With its roots in Middle Eastern and North African dance, belly dance is a popular leisure activity in the West with women (and some men) of all ages and body types pursing the activity for diverse reasons. Drawing on empirical research, fieldwork, and interviews with participants, this book investigates the social world and small group cultures of American belly dance, examining the various ways in which people use leisure to construct the self and social relationships.
With attention to gender expectations, body image, sexuality, community, spiritual experiences, and the process of identifying with a leisure activity, this book shows how people engage in the same pursuit in a variety of ways. It sheds light on the manner in which dancers strive to deal with the challenges presented by internal power struggles and legitimacy bids, public beliefs, narrow cultural ideals of beauty and often sexualized assumptions about their art.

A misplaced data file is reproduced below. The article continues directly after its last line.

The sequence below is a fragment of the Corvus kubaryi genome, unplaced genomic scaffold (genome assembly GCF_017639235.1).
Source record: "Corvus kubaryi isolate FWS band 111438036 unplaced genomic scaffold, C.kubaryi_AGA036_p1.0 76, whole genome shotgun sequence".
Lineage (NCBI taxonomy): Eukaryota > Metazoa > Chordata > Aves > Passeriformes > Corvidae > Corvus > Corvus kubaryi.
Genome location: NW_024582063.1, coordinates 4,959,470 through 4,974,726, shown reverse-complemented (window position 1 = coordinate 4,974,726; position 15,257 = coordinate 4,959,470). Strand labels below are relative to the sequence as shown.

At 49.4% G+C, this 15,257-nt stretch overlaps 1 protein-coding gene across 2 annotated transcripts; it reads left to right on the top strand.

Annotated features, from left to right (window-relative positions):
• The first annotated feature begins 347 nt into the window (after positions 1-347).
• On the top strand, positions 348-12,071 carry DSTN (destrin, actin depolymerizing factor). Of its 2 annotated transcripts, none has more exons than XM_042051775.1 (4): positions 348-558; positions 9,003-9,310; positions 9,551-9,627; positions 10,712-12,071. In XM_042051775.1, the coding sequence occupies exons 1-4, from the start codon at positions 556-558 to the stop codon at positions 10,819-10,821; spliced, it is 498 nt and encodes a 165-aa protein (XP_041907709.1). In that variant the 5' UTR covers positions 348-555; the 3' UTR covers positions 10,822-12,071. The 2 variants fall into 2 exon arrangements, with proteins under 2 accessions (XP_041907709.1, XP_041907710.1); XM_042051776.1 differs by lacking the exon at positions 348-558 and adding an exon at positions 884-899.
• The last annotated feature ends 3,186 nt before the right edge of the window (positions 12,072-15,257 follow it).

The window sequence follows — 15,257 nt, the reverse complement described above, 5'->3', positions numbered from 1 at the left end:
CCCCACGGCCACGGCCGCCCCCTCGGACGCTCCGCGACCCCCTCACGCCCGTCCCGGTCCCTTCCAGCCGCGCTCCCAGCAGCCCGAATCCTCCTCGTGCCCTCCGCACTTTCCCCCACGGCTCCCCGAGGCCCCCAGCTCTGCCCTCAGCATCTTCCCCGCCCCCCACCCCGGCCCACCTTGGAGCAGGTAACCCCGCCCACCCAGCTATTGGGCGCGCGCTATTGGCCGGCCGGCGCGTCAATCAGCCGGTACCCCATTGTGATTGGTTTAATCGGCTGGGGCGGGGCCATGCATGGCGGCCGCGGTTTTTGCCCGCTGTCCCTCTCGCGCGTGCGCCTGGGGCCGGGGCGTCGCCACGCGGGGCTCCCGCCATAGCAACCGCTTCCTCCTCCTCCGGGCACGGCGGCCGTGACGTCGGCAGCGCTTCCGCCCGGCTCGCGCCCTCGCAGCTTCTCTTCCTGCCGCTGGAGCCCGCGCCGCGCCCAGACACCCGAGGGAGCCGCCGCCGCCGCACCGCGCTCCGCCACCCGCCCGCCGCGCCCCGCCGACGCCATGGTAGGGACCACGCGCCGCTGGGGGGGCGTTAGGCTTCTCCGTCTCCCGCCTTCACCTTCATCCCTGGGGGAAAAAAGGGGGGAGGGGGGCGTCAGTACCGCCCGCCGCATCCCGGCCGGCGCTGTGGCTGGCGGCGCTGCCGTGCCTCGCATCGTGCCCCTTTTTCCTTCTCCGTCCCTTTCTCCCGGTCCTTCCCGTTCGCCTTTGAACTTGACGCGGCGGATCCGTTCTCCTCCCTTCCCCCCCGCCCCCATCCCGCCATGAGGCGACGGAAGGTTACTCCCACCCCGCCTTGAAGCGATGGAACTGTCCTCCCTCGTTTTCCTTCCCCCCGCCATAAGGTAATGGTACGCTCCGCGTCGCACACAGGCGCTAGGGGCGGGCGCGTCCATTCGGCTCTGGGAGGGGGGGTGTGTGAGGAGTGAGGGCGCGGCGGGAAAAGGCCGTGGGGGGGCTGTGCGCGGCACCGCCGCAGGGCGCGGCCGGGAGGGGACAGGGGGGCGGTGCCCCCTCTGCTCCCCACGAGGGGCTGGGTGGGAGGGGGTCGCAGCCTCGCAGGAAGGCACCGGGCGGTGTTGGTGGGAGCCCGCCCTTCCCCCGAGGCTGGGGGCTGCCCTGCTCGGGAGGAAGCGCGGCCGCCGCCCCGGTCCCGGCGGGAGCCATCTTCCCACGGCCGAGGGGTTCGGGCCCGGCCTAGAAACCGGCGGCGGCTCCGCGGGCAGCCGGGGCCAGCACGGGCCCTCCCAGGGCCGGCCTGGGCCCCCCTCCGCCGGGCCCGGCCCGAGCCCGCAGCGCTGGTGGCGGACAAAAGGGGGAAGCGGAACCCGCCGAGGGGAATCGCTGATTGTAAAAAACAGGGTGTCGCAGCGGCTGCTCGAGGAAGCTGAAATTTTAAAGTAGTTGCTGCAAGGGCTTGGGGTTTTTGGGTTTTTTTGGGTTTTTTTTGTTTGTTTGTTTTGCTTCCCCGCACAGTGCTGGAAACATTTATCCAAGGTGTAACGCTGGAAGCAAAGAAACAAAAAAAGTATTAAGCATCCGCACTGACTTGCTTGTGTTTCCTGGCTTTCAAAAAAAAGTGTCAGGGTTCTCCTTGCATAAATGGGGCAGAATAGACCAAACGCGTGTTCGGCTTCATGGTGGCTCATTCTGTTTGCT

A fascinating study of identity work and the reproduction and challenging of gender norms through a gendered leisure activity, Gendered Bodies and Leisure: The Practice and Performance of American Belly Dance will be of interest to students and scholars researching gender and sexuality, the sociology of leisure, the sociology of the body and interactionist thought.